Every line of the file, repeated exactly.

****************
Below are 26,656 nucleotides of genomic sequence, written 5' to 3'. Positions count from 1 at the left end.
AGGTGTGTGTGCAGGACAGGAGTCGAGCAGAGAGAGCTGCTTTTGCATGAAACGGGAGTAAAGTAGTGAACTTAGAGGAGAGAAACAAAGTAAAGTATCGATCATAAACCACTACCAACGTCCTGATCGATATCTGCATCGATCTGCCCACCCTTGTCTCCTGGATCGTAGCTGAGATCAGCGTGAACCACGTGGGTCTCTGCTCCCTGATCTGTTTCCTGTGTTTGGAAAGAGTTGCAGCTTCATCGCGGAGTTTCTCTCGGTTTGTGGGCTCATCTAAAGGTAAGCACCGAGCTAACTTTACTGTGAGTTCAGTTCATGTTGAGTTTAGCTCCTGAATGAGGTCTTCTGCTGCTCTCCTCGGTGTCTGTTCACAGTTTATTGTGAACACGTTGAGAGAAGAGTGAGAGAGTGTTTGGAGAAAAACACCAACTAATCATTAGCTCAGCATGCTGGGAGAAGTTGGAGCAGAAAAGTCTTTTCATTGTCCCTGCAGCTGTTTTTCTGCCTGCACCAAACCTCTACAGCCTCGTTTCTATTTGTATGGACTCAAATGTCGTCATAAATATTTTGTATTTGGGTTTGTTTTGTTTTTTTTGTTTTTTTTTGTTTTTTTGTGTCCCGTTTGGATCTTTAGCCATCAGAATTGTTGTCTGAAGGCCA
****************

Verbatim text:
Below are 26,656 nucleotides of genomic sequence, written 5' to 3'. Positions count from 1 at the left end.
AGGTGTGTGTGCAGGACAGGAGTCGAGCAGAGAGAGCTGCTTTTGCATGAAACGGGAGTAAAGTAGTGAACTTAGAGGAGAGAAACAAAGTAAAGTATCGATCATAAACCACTACCAACGTCCTGATCGATATCTGCATCGATCTGCCCACCCTTGTCTCCTGGATCGTAGCTGAGATCAGCGTGAACCACGTGGGTCTCTGCTCCCTGATCTGTTTCCTGTGTTTGGAAAGAGTTGCAGCTTCATCGCGGAGTTTCTCTCGGTTTGTGGGCTCATCTAAAGGTAAGCACCGAGCTAACTTTACTGTGAGTTCAGTTCATGTTGAGTTTAGCTCCTGAATGAGGTCTTCTGCTGCTCTCCTCGGTGTCTGTTCACAGTTTATTGTGAACACGTTGAGAGAAGAGTGAGAGAGTGTTTGGAGAAAAACACCAACTAATCATTAGCTCAGCATGCTGGGAGAAGTTGGAGCAGAAAAGTCTTTTCATTGTCCCTGCAGCTGTTTTTCTGCCTGCACCAAACCTCTACAGCCTCGTTTCTATTTGTATGGACTCAAATGTCGTCATAAATATTTTGTATTTGGGTTTGTTTTGTTTTTTTTGTTTTTTTTTGTTTTTTTGTGTCCCGTTTGGATCTTTAGCCATCAGAATTGTTGTCTGAAGGCCA